How A Solar Eclipse In Wyoming Helped Edison Invent The Light Bulb
141 years ago today, on July 29, 1878, Thomas Edison attempted to photograph a total solar eclipse in Rawlins. According to legend, Edison's trip to Wyoming later played an important role in the invention of the light bulb.
After failing to successfully capture images from the eclipse, Edison and his party headed west before returning to Wyoming later that summer. Edison arrived at Battle Lake, about 14 miles west of Encampment, in August. When his fishing pole fell into a campfire, the glowing embers allegedly inspired Edison to use bamboo filaments to emit light, which he later used in his experiments with electricity.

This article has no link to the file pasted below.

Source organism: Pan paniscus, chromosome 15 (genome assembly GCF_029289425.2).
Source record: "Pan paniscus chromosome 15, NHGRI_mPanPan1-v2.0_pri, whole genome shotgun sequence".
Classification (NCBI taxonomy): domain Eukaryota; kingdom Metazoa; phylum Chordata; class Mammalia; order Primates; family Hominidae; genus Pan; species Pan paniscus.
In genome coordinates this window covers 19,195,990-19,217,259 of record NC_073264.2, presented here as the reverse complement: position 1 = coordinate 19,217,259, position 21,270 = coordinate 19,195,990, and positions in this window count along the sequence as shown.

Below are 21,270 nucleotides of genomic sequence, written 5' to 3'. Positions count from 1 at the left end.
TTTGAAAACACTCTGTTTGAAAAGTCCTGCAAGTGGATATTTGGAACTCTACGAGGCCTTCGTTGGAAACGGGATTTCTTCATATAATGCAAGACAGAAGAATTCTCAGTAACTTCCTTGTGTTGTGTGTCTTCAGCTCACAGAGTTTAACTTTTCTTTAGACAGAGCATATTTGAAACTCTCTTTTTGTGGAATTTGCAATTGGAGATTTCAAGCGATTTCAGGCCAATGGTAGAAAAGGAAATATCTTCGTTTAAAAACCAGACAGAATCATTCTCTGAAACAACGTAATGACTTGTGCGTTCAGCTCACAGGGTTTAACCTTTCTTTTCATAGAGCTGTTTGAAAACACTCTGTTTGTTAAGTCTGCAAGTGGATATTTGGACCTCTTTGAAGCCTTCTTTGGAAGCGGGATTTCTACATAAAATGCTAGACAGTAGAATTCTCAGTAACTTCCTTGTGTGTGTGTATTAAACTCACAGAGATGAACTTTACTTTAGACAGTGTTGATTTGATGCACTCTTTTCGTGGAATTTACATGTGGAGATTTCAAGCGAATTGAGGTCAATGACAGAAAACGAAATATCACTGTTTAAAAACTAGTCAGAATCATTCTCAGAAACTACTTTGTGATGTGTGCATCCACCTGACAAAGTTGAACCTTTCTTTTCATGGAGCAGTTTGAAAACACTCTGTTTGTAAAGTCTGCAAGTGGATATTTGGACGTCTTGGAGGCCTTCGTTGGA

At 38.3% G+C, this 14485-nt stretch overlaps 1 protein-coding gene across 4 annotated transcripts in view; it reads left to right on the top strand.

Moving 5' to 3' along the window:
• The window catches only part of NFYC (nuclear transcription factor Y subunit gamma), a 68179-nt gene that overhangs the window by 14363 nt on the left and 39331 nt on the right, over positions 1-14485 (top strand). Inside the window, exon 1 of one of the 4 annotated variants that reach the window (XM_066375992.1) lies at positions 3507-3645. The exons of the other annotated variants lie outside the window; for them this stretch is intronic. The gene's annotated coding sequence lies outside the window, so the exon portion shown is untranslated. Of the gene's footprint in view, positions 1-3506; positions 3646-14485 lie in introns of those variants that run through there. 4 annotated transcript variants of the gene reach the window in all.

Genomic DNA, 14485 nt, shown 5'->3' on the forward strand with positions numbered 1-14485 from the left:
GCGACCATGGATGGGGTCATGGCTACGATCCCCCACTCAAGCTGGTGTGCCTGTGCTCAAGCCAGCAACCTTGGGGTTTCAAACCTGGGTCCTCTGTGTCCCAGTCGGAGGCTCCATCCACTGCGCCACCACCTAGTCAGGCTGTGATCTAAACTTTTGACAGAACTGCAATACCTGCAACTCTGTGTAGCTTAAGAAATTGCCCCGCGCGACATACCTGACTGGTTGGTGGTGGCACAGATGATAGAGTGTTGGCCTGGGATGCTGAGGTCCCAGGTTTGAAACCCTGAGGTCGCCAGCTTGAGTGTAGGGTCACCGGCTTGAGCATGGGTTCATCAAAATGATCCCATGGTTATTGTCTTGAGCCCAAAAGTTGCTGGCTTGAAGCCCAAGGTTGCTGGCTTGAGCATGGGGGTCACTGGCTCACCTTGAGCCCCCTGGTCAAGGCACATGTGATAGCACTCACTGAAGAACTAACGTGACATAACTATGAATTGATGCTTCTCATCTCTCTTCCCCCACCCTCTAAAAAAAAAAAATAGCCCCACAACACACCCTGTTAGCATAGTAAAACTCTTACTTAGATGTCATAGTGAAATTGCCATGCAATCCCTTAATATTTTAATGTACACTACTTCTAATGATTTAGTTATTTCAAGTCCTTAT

Years later, a man who accompanied the team of scientists in Wyoming claimed to have heard Edison and a colleague discussing the idea.
"I lay and looked up at the beautiful stars and clear skylight and I invented an incandescent electric light,” Edison reportedly told fellow scientist George Barker.
While some historians dispute the notion that his legendary invention was spawned in Wyoming, Edison's fondness for the area was well documented. A Laramie newspaper reported details of his trip, noting that the party "had a very pleasant hunt and fish, killing many elk, deer, antelope, and bagging some 3,000 trout,” according to WyoHistory.org.